Read more…

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Bank Employees misappropriate funds. Confession by one leads to mild penalty; No evidence against another leads to dismissal! SC directs reinstatement

“A reading of the disciplinary authority’s order reveals that his past record of minor misconduct played a major role in determining his guilt, despite lack of evidence, and the extreme penalty of dismissal.”

Read more…

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Section 138 NI Act| Prima-facie indication as to complaint by a company through an authorised employee having knowledge of the case enough for Magistrate to take cognizance

The 3-judge bench of NV Ramana, CJ and AS Bopanna* and Hima Kohli, JJ has held that when the complainant/payee for a complaint filed under Section 138 of NI Act is a company, an authorized employee can represent the company. Such averment need not be in any particular manner and prima facie material is sufficient for the Magistrate to take cognizance and issue process.

Read more…

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SC discusses law on compensation for injurious affection; Summarises items under S. 23(1) of LA Act to be considered by court while determining compensation

“Railway line is not like a roadway. Roads can take diversion easily, but not railway lines.”

Read more…

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Can sale pursuant to a public auction, be set aside at the instance of strangers to the auction proceeding? SC decides

if there was any error in the decision-making process adopted by the authority, the remedy available was to question the sale deed in an appropriate proceeding available under the law and not by filing a petition under Article 226 of the Constitution of India”.

Read more…

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Financier-in-possession of a motor/transport vehicle liable to pay tax under U.P. Motor Vehicles Taxation Act, 1997

While dealing with the scope of Section 12 of the U.P. Motor Vehicles Taxation Act, 1997, bench of MR Shah* and BV Nagarathna, JJ has held that a financier of a motor vehicle/transport vehicle in respect of which a hire-purchase, lease or hypothecation agreement has been entered, is liable to tax from the date of taking possession of the said vehicle under the said agreements.

Read more…

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Chased and killed in the mid night much after the altercation, even after the deceased reached his house. Cold blooded murder or  culpable homicide not amounting to murder? SC decides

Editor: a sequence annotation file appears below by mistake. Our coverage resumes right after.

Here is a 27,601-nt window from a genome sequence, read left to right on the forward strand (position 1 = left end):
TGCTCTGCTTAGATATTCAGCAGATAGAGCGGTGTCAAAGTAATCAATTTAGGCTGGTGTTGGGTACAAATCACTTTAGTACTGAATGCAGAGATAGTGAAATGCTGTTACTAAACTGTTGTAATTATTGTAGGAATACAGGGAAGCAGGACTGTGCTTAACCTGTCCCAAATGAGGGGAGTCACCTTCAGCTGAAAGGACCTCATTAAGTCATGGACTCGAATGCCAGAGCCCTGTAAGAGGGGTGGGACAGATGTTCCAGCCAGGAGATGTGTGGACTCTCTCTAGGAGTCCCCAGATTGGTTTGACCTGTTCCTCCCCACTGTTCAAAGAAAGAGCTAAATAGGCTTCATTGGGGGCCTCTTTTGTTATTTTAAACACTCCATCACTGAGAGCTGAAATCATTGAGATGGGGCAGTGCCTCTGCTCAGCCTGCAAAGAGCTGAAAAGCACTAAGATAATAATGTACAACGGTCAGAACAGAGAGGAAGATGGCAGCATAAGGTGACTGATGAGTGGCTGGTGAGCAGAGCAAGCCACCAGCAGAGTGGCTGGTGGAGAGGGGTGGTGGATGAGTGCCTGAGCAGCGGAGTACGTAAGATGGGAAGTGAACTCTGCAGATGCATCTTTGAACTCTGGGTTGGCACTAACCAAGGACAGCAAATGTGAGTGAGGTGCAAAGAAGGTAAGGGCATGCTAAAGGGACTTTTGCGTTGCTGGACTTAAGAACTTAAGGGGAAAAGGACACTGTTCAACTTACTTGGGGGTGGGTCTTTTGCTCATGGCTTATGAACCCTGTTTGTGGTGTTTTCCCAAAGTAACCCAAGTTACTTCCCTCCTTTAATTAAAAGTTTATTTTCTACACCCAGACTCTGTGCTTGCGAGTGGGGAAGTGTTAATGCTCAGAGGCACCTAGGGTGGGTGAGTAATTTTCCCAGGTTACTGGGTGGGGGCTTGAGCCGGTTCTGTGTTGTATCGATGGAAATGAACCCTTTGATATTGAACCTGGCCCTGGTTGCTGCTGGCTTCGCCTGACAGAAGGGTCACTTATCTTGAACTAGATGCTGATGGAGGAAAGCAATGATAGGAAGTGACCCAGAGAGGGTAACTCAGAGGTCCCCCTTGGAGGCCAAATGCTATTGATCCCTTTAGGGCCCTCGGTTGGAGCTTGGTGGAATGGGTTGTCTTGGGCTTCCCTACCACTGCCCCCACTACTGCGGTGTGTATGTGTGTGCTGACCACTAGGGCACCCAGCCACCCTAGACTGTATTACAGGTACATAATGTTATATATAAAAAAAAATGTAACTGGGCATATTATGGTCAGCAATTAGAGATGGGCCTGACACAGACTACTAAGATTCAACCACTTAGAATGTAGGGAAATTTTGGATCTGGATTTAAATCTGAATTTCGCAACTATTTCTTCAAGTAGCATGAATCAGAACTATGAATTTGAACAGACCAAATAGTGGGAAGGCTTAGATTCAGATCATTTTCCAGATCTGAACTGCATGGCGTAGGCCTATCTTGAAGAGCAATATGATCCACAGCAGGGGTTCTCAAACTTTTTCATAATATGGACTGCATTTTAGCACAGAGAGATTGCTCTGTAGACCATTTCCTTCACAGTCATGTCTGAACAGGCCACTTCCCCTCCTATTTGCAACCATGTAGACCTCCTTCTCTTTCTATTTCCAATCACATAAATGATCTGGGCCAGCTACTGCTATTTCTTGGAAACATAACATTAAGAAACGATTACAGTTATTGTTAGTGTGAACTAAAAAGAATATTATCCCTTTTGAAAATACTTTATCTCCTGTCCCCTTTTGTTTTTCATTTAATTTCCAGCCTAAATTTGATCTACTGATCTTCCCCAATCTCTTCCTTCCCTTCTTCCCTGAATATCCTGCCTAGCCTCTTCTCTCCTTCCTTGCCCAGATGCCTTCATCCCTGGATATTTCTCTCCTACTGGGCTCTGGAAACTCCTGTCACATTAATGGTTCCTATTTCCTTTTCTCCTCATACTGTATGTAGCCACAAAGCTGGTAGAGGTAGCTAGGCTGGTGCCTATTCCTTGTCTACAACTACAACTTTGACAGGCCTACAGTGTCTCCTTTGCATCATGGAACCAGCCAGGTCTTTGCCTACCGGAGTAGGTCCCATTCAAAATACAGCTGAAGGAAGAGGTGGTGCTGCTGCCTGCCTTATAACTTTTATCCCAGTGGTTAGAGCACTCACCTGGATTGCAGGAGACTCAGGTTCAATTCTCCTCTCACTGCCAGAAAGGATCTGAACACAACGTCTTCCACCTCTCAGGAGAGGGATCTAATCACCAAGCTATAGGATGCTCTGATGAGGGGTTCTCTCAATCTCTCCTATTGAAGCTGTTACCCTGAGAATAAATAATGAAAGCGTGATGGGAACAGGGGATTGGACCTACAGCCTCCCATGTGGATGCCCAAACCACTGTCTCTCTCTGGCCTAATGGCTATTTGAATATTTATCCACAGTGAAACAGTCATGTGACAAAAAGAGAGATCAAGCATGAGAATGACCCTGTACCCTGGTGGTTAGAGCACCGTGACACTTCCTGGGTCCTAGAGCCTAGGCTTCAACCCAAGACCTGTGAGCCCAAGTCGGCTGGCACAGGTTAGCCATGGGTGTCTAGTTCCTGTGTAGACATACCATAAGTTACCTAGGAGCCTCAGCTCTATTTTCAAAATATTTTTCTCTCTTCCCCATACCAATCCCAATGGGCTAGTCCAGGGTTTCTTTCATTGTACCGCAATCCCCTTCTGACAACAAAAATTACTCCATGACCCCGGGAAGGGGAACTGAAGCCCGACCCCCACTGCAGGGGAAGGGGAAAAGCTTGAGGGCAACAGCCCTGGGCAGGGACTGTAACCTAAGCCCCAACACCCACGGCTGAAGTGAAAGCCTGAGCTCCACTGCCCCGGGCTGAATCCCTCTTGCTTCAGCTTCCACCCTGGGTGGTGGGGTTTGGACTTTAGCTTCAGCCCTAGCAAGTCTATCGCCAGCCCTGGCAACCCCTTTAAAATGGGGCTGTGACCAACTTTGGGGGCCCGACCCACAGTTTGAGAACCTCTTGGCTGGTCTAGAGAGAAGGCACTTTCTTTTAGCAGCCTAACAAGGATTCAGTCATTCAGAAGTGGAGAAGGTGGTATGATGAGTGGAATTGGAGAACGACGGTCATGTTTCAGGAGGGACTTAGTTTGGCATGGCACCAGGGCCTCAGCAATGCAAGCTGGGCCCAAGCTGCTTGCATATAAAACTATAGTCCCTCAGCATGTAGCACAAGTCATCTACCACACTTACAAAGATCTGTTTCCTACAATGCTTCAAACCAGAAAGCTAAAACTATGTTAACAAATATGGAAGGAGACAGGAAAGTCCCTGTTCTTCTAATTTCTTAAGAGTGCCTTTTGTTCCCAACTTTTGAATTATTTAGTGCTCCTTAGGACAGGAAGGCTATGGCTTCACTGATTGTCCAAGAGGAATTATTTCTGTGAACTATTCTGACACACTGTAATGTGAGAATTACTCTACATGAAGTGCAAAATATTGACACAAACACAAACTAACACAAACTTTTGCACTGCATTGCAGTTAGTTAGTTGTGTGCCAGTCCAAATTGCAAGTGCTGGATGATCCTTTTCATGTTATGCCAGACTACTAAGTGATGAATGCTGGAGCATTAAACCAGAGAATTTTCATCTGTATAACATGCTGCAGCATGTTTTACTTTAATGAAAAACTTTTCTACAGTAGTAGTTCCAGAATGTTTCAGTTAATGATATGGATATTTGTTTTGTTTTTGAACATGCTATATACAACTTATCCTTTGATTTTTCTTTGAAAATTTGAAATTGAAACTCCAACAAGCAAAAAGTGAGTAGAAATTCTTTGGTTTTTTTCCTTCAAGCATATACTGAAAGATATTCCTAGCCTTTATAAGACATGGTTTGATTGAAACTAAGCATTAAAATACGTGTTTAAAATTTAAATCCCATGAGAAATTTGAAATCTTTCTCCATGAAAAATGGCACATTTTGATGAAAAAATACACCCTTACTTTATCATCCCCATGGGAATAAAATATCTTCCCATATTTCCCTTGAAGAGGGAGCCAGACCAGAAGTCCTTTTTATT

In a case relating to murder versus culpable homicide legal controversy, the Division Bench of M.R. Shah* and B.V. Nagarathna, JJ., held that the Uttaranchal High Court had erred in observing that the case would fall under Fourth exception to Section 300 IPC and had failed to properly appreciate the multiple injuries sustained by the deceased.

Read more…

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Bank entitled to withhold payment where Bond holder’s title is clouded as fraudulent

“Shylock has received their promised pound of flesh but they seem to want more”

Read more…

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Is unstamped Arbitration Agreement enforceable?

Supreme Court holds question being pending before larger Bench will not hinder arbitration proceedings unless issue indicates existence of deadwood.

Read more…

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Economic Offence| 25 crores siphoned off by forging documents and misusing KYCs of employees; SC cancels Delhi HC’s order granting bail to the suspect

Mere non-misuse of liberty cannot be a ground to confirm the bail order otherwise not sustainable in law.

Read more…

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5-year moratorium on new Pharmacy Colleges: Chh HC’s interim order directing PCI to consider application for affiliation stayed; Matter to be disposed of in 4 weeks

Supreme Court imposed a stay on the Chattisgarh High Court’s interim order directing the PCI to permit the respondents to submit their application required for the necessary permission and approval and also for grant of necessary affiliation for the academic session 2022-23.

Read more…

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Post Poll Violence| Anticipatory Bail to Mamta’s Banerjee’s Election Agent SK Supiyan in murder case; Must fully cooperate in the probe